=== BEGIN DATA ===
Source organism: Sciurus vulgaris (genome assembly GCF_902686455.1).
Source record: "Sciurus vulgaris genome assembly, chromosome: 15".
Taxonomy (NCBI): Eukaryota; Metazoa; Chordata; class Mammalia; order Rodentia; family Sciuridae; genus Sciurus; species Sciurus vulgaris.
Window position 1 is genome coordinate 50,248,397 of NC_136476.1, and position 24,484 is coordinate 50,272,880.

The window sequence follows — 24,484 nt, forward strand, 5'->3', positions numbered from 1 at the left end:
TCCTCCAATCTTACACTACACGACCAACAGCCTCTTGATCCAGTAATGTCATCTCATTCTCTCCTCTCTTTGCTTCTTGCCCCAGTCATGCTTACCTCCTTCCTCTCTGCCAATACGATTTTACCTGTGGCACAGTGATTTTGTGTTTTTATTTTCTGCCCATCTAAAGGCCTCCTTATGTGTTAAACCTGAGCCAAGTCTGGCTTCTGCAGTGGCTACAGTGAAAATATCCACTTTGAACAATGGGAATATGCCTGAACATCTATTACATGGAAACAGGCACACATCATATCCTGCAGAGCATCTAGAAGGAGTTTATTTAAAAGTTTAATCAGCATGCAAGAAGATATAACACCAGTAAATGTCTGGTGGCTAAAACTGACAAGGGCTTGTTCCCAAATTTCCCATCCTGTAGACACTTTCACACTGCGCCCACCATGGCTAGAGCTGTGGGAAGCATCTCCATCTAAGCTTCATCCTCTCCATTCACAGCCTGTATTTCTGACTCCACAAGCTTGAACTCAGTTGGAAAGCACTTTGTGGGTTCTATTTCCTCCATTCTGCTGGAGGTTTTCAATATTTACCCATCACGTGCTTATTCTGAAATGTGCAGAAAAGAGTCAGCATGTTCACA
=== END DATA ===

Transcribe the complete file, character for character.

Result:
Source organism: Sciurus vulgaris (genome assembly GCF_902686455.1).
Source record: "Sciurus vulgaris genome assembly, chromosome: 15".
Taxonomy (NCBI): Eukaryota; Metazoa; Chordata; class Mammalia; order Rodentia; family Sciuridae; genus Sciurus; species Sciurus vulgaris.
Window position 1 is genome coordinate 50,248,397 of NC_136476.1, and position 24,484 is coordinate 50,272,880.

The window sequence follows — 24,484 nt, forward strand, 5'->3', positions numbered from 1 at the left end:
TCCTCCAATCTTACACTACACGACCAACAGCCTCTTGATCCAGTAATGTCATCTCATTCTCTCCTCTCTTTGCTTCTTGCCCCAGTCATGCTTACCTCCTTCCTCTCTGCCAATACGATTTTACCTGTGGCACAGTGATTTTGTGTTTTTATTTTCTGCCCATCTAAAGGCCTCCTTATGTGTTAAACCTGAGCCAAGTCTGGCTTCTGCAGTGGCTACAGTGAAAATATCCACTTTGAACAATGGGAATATGCCTGAACATCTATTACATGGAAACAGGCACACATCATATCCTGCAGAGCATCTAGAAGGAGTTTATTTAAAAGTTTAATCAGCATGCAAGAAGATATAACACCAGTAAATGTCTGGTGGCTAAAACTGACAAGGGCTTGTTCCCAAATTTCCCATCCTGTAGACACTTTCACACTGCGCCCACCATGGCTAGAGCTGTGGGAAGCATCTCCATCTAAGCTTCATCCTCTCCATTCACAGCCTGTATTTCTGACTCCACAAGCTTGAACTCAGTTGGAAAGCACTTTGTGGGTTCTATTTCCTCCATTCTGCTGGAGGTTTTCAATATTTACCCATCACGTGCTTATTCTGAAATGTGCAGAAAAGAGTCAGCATGTTCACA